• In 1962, the college-age Bernie Sanders was arrested by the Chicago police, protesting racism. He continued his activism throughout the 1960s. He was also an antiwar activist.
• In 1972, before Roe v Wade, he took a pro-choice stand.
• In 1987, when he was the mayor of Burlington, Vermont, Bernie Sanders was explaining the dangers of climate change and environmental degradation to schoolchildren.
• Throughout the 1990s, Bernie Sanders, as a member of the US House of Representatives, was a reliable ally of the Congressional Black Caucus, sometimes the only light-skinned Representative who stood with them.
• In 1995 he defended gay and lesbian service members on the House floor.
Yet Bernie could not be a national political leader for many years; there was no faction in either major party he could lead. There has been no Democratic left since the loss of the Presidency to Reagan in 1980. Since that time, elections have been increasingly dominated by wealthy donors and candidates who cater to them. The abandonment of anti-fascist media law and regulation under Reagan, the general commercialization of news, and the emergence of the major right-wing propaganda network Fox News made it impossible to be a major leftist leader within either major party. It took the crash of 2008 and the failed response to it to create the conditions that put Sanders in a position to lead a major Democratic faction.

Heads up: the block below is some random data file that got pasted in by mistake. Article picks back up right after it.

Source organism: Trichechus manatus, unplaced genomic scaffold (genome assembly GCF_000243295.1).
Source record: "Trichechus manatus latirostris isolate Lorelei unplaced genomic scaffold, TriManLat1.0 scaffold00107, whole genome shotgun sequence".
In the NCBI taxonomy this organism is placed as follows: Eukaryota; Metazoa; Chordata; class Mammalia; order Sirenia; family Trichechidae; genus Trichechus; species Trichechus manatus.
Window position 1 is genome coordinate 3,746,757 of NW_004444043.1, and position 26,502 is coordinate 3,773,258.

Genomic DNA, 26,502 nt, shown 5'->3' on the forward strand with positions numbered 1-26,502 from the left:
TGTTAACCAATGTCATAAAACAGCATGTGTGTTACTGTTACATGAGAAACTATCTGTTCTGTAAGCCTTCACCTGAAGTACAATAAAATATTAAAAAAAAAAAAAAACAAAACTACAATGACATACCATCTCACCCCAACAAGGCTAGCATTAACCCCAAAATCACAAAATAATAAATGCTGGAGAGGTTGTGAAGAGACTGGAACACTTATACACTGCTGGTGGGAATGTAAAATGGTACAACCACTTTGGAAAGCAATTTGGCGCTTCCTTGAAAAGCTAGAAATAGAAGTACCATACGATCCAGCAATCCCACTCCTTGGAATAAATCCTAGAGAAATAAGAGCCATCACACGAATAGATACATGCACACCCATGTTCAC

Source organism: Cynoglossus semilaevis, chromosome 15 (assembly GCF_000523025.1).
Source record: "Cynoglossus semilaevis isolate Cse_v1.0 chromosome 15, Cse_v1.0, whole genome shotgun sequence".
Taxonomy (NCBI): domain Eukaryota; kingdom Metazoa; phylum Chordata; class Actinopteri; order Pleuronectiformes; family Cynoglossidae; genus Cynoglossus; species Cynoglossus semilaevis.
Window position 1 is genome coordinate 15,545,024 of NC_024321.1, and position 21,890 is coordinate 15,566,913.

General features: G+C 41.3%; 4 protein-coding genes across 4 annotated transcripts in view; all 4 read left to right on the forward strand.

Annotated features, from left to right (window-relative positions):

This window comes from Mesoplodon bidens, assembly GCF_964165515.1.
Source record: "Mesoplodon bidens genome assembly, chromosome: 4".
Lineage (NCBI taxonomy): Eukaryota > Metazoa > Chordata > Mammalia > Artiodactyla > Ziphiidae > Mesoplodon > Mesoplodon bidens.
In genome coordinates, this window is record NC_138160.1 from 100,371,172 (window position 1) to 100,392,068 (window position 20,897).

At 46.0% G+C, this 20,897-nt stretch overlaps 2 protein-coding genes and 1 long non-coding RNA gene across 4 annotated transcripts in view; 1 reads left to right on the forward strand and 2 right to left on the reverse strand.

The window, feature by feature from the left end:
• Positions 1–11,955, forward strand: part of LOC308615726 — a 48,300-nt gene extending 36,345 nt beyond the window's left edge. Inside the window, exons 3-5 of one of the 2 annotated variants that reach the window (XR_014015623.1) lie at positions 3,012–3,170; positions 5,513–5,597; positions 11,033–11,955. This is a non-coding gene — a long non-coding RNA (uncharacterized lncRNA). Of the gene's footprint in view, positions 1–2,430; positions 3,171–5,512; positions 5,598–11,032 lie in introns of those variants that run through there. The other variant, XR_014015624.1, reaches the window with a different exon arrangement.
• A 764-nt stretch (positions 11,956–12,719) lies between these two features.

But Sanders ran against Hillary Clinton in 2016, and many women are convinced he cost her the election. On top of which he is a light-skinned secular Jewish man and is therefore held to a far higher standard than a white Anglo-Saxon protestant. I remember with loathing how Sanders was painted as racist and sexist despite his long history as anything but, while Hillary Clinton, with a history of racist language and support for racist policies in the 1990s and a wobbly position on abortion, was given a pass, apparently because she was a good Methodist woman.
It remains true that the largest plurality of voters vote on representation. This is not a simple matter of voting for someone like themselves. A majority of white women, for instance, find Donald Trump representative of them. (I can only wonder why he doesn’t remind them of every harasser and rapist.) This is an impediment to the choice of good leaders. Instead, we get people who can persuade the public that they represent the public – affinity scams on the broadest scale. William Clinton “felt their pain” until he was in office, then delivered more pain.
And sometimes, usually desperate times, a great leader slips through the haze of self-regard. We get a Washington, a Lincoln, an FDR. But there are no guarantees. Sanders’ time, I think, has passed. He would, I think, have made a great Senate majority leader, if the Democratic Party had not been so conservative in his time. If elected to the Presidency, Sanders would turn 80 in office and I doubt he could survive the stresses of the office. But there seems no-one of comparable stature among the Democratic hopefuls, though I think well of Elizabeth Warren. Would that we could learn to embrace our best in their times!